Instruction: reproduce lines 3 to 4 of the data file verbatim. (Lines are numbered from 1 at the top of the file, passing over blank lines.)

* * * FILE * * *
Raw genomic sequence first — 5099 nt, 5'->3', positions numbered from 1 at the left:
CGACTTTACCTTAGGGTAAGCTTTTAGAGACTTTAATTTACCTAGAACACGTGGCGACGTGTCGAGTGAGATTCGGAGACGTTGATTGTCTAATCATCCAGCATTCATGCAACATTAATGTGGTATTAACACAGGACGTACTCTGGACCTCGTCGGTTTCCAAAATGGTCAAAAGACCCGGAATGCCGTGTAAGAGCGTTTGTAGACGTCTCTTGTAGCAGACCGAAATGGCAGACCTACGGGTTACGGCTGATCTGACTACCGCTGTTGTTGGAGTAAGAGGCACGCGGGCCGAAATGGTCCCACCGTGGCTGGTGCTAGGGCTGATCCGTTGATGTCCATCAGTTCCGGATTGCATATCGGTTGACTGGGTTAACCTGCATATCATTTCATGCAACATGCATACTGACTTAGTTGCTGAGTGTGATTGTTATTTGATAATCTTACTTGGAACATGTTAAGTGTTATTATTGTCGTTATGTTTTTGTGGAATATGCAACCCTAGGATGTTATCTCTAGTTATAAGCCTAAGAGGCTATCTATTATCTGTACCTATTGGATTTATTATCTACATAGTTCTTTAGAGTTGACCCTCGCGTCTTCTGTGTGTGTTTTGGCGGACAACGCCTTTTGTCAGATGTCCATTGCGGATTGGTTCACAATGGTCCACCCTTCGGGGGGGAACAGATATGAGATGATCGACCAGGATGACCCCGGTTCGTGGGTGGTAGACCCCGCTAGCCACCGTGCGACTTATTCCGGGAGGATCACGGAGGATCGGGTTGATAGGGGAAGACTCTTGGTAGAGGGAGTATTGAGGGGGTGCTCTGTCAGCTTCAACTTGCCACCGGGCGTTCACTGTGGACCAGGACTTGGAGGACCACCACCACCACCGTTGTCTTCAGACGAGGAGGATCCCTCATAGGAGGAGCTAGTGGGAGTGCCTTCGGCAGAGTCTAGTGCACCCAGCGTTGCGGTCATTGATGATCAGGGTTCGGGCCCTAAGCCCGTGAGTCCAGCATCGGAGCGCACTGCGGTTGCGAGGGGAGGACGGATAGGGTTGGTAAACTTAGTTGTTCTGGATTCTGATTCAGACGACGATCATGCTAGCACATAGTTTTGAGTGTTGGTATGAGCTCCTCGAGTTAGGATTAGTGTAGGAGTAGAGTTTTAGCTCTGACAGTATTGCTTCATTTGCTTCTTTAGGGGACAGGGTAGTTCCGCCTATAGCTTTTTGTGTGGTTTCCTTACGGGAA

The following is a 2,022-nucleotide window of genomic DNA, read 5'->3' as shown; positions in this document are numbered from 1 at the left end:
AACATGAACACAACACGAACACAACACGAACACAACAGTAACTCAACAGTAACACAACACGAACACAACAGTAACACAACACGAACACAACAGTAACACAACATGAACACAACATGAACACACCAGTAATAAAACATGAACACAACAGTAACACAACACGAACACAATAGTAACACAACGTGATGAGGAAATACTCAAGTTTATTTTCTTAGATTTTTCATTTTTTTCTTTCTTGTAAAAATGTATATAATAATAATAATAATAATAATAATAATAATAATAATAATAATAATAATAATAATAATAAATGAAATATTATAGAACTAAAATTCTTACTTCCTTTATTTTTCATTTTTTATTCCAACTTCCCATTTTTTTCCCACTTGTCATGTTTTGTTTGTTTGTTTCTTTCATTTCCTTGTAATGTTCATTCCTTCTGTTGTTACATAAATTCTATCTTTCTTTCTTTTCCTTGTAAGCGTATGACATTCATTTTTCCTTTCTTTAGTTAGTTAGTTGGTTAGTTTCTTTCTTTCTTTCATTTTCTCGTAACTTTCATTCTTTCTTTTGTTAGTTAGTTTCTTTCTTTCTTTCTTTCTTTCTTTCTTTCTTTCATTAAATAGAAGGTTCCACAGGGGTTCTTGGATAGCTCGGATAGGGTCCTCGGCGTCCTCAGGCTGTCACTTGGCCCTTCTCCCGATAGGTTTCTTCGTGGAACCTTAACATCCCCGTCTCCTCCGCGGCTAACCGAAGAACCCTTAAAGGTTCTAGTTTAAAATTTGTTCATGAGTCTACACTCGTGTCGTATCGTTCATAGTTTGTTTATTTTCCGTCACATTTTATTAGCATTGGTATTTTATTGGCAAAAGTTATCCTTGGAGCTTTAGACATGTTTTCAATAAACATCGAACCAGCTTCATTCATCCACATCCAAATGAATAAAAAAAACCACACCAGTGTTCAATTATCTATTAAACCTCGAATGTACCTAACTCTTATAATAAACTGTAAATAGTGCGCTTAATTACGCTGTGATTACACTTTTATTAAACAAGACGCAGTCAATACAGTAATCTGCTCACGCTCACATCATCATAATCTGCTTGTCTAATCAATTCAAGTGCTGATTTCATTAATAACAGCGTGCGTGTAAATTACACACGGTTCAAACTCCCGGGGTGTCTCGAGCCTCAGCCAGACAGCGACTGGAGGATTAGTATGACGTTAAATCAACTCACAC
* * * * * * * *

The following is a 2,022-nucleotide window of genomic DNA, read 5'->3' as shown; positions in this document are numbered from 1 at the left end:
AACATGAACACAACACGAACACAACACGAACACAACAGTAACTCAACAGTAACACAACACGAACACAACAGTAACACAACACGAACACAACAGTAACACAACATGAACACAACATGAACACACCAGTAATAAAACATGAACACAACAGTAACACAACACGAACACAATAGTAACACAACGTGATGAGGAAATACTCAAGTTTATTTTCTTAGATTTTTCATTTTTTTCTTTCTTGTAAAAATGTATATAATAATAATAATAATAATAATAATAATAATAATAATAATAATAATAATAATAATAATAAATGAAATATTATAGAACTAAAATTCTTACTTCCTTTATTTTTCATTTTTTATTCCAACTTCCCATTTTTTTCCCACTTGTCATGTTTTGTTTGTTTGTTTCTTTCATTTCCTTGTAATGTTCATTCCTTCTGTTGTTACATAAATTCTATCTTTCTTTCTTTTCCTTGTAAGCGTATGACATTCATTTTTCCTTTCTTTAGTTAGTTAGTTGGTTAGTTTCTTTCTTTCTTTCATTTTCTCGTAACTTTCATTCTTTCTTTTGTTAGTTAGTTTCTTTCTTTCTTTCTTTCTTTCTTTCTTTCTTTCATTAAATAGAAGGTTCCACAGGGGTTCTTGGATAGCTCGGATAGGGTCCTCGGCGTCCTCAGGCTGTCACTTGGCCCTTCTCCCGATAGGTTTCTTCGTGGAACCTTAACATCCCCGTCTCCTCCGCGGCTAACCGAAGAACCCTTAAAGGTTCTAGTTTAAAATTTGTTCATGAGTCTACACTCGTGTCGTATCGTTCATAGTTTGTTTATTTTCCGTCACATTTTATTAGCATTGGTATTTTATTGGCAAAAGTTATCCTTGGAGCTTTAGACATGTTTTCAATAAACATCGAACCAGCTTCATTCATCCACATCCAAATGAATAAAAAAAACCACACCAGTGTTCAATTATCTATTAAACCTCGAATGTACCTAACTCTTATAATAAACTGTAAATAGTGCGCTTAATTACGCTGTGATTACACTTTTATTAAACAAGACGCAGTCAATACAGTAATCTGCTCACGCTCACATCATCATAATCTGCTTGTCTAATCAATTCAAGTGCTGATTTCATTAATAACAGCGTGCGTGTAAATTACACACGGTTCAAACTCCCGGGGTGTCTCGAGCCTCAGCCAGACAGCGACTGGAGGATTAGTATGACGTTAAATCAACTCACAC